Pumping failures continued throughout Isaac
Frankly, it was pure luck there wasn't more rain that day, and that is what saved the Corps' (and by extension, the city's) bacon. Because while the Corps got some of their stuff in order, after noon the news got worse at the 17th Street ICS.
At 2:04 PM, they lost another phase 1 hydraulic pump:
"4 phase 1, 1 DD, 3 Bridge - DOWN.
ICS - 2900 cfs
PS6 - 3000 cfs"
[Note this flow report for the ICS refers to Corps pumps turned on, not those actually ready to run]
Again - I cannot say this enough - it was pure luck that the city was only sending 3000 cfs down the canal at that time. The loss of a fourth hydraulic pump dropped the Corps' pumping capacity to 7694 cfs, or 83.6% - its lowest point outside the crisis period in the morning. The capacity at pump station 6 remained at its maximum of 9300 cfs - every city pump was available. The Corps pumps would never reach their maximum capacity during Isaac.
That situation continued for about 4 hours, during which the city fortunately pumped a steady 3000 cfs down the canal. The 6:01 PM update showed some improvement on the Corps end of things:
"(2) Phase 1 pumps out (change), (1) DD pump out, (2) Bridge pumps out (change)
17th ICS: 2700, 0.5 gage
PS 6: 2200, 0.7 gage"
So they got 2 of the phase 1 pumps and one of bridge pumps going, raising the ICS capacity to 8208 cfs, or 89%. The ICS remained at that pumping level until at least 10 PM.
Then, at 11:43 PM things appeared to get worse again. Donald Schneider sent the following email:
"11W and now 20W are now malfunctioning the same fault. Start the engine the point 8 screen goes to reboot and the engine dies. Never saw this one before. Gotta let point 8 wrestle this one its programing."
Once again, the Corps was dependent on a contractor - Point Eight Power - to make things run. This time - it was during the storm. As soon as they ran into the smallest problem that appeared to be "computerey," they were forced to throw up their hands and send up the bat-signal because they had no programming knowledge.
This problem is possibly the source of a report from WWLTV titled "17th street canal pumps forced to be started manually Tuesday night" Most of the article is a confused rehash of what had happened Tuesday morning. But the first line says:
"Pumps at the 17th Street canal failed to turn on automatically Tuesday night, forcing pump operators to manually start the system, the Corps of Engineers said Thursday."
Notice how the emergency role of contractors in bypassing the pump control programming was not even mentioned.
The final report on pump statuses came the following morning at 5:06 AM
Pumps out: 1 Phase 1, 2 DD, 2 Bridge
17th:1400 cfs, 0.2 gage
PS6: 2200 cfs, 0.2 gage
So even then, the Corps was down 5 pumps. This and the other updates through the afternoon and evening of August 29th completely contradict reporting by the New York Times' John Schwartz, who claimed regarding the pump status at 8 AM on the 29th: "Within a couple of hours, workers would get all of the pumps running and bring the water levels down, and the sense of potential crisis eased." The Corps never got "all" the pumps running. They got enough running at 8 AM to barely do the job at the same time rainwater in the city's drainage system was slackening off.
Other stuff going on at the same time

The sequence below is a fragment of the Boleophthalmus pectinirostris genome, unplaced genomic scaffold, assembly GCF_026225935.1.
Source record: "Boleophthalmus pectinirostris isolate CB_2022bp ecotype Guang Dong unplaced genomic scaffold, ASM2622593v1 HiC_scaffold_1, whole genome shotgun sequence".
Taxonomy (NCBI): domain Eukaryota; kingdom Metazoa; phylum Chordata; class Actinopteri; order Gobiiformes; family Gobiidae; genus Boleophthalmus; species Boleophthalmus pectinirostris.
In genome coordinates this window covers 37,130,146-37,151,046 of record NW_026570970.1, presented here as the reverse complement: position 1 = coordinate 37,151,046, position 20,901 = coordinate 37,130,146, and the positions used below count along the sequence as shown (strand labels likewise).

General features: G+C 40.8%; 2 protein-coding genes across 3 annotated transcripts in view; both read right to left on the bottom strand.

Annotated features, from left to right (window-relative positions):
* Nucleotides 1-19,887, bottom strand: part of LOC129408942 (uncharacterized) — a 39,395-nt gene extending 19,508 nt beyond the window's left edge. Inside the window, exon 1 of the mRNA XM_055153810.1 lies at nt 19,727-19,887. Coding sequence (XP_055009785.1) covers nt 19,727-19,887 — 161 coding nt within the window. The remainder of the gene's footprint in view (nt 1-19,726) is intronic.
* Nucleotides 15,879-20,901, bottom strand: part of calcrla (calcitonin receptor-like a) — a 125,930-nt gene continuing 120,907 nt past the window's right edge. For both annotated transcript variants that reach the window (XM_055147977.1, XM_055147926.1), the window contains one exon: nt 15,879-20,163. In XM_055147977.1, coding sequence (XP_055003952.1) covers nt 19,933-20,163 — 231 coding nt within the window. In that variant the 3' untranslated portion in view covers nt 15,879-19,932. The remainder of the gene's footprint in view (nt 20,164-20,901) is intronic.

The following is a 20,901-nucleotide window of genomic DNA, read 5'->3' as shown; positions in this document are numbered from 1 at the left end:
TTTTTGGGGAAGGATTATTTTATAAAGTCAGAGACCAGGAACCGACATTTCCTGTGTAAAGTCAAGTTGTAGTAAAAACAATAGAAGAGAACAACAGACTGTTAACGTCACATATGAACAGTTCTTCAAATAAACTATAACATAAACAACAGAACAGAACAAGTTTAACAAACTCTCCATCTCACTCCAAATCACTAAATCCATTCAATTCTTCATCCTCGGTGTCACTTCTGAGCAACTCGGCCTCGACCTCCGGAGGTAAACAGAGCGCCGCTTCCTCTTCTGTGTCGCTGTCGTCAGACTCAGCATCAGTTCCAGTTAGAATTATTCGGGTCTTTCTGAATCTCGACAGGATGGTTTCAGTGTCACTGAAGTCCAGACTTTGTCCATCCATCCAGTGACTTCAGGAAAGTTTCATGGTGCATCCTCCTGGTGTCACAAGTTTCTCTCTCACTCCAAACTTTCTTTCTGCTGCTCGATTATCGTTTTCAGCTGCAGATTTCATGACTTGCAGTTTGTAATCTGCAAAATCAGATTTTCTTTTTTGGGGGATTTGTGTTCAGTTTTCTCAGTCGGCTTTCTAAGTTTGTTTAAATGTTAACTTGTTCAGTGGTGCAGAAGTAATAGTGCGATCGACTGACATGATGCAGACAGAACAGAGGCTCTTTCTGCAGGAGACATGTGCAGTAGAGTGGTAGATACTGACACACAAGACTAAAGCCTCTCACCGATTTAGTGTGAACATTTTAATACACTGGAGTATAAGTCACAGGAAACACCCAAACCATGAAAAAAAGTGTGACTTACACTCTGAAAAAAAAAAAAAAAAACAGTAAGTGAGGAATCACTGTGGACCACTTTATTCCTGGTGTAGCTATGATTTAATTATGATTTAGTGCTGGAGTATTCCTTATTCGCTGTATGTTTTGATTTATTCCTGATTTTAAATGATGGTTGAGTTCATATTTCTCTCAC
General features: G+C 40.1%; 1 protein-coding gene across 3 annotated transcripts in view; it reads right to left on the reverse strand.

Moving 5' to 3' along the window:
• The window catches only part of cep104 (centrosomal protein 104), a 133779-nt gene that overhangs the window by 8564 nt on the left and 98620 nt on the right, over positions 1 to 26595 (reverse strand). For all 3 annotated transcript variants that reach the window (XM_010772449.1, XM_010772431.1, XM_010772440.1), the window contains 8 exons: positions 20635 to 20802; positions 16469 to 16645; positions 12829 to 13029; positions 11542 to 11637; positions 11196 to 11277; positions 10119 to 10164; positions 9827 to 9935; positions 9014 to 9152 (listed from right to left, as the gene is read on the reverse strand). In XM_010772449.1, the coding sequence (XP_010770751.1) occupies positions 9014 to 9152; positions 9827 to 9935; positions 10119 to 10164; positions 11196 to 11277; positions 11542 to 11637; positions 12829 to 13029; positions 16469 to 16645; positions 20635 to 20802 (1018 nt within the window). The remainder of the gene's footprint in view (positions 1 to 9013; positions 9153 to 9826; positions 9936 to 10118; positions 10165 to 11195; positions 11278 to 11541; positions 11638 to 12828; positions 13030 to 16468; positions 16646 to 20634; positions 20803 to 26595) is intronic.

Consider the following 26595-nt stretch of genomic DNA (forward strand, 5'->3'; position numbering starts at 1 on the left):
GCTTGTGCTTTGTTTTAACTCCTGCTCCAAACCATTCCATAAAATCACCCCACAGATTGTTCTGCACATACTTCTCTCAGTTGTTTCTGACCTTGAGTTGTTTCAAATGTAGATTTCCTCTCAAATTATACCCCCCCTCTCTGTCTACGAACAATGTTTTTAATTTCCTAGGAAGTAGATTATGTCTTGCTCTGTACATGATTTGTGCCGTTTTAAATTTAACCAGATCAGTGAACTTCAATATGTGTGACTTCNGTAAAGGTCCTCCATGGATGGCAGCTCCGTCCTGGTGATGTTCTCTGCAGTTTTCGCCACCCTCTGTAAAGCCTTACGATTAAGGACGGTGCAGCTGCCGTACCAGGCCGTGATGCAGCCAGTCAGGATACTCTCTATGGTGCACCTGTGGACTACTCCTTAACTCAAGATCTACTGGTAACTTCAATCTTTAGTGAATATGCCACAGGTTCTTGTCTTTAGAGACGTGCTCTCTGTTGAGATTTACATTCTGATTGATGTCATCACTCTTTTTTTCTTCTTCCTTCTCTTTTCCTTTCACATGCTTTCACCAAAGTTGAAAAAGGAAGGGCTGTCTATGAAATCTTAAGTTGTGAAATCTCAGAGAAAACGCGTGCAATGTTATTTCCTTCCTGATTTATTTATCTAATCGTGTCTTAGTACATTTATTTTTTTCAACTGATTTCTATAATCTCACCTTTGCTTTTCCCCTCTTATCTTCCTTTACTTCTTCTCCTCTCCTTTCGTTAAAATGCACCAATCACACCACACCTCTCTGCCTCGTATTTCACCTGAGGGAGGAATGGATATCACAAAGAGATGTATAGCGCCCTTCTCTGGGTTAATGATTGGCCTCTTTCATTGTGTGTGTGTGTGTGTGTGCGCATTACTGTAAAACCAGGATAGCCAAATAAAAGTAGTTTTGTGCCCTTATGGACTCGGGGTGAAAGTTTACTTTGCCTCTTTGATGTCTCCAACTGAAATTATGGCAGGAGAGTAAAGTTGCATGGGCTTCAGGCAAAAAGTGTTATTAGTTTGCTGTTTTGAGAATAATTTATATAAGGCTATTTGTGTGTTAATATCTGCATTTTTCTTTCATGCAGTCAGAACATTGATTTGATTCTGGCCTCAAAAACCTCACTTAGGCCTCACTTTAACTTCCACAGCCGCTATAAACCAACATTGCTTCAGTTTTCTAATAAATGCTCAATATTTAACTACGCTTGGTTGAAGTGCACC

The events on the periphery of the Corps failures at the 17th Street canal - and they were failures, which were eventually only remedied by the luck of the weather - are just as interesting. I'd like to highlight two email chains from that day, both of which only came to light with the receipt of Chris Accardo's emails.
The first was an email chain involving the then-New Orleans District commander Colonel Ed Fleming. Fleming has since moved on to Corps HQ in Washington. That morning, Fleming responded to an inquiry from the Army in Washington DC asking what was happening at 17th Street:
"- We never had to tell SWB to slow down. They wanted to bring another 500cfs on line and we asked them to wait a little while - which they did. We started the rest of the pumps manually. Then we told them to give us everything they could.
- Our pumping percent capacity is interesting but not determining. Our goal is to stay ahead of SWB. If we are pumping at 80% capacity and they are pumping at 50% capacity then we are in good shape. Our goal is to out-pump them."
I'll deal with the misinformation in the first passage later. But first, I'd like to opine on the second statement that the Corps' "goal is to stay ahead of SWB." This reeks of the "it's close enough, we don't need any extra" philosophy that appears to permeate the New Orleans District. They always appear to be looking for a corner to cut or a penny to pinch, designing or building or operating things to the gnat's ass as if there's never going to be a circumstance where extra anything will be needed. Meanwhile, they ignore gaping holes (sometimes literally) and try to cover them with duct tape and press releases.
What happens when the SWB is pumping at 80% of capacity and the Corps only has 50% available? You get the freak-out we saw on the morning of August 29, 2012. The goal for the Corps' pumps should not be just to stay ahead of the SWB, because no one can predict the weather. The goal should be 100% reliable pumping at any time, for any duration, with spare capacity built in to overcome unforeseen failures. The SWB pump stations were built this way, but the Corps decided to go with "probably good enough" and "trust us." Their calculations for safe water elevations within the canals are of the same flavor - they only calculated the strength of the walls up to 10 feet, even though the walls are actually 15 feet or taller. What would happen in the case of a failure of a gate segment at the lake and the inrush of storm surge, as easily could have happened at London Avenue with the unpinned gates? Would the Corps say "we built stuff good enough to handle a scenario we deemed most likely, despite the dire circumstances a less likely scenario would present?" Phrased another way, that question would be "Katrina? Never heard of her."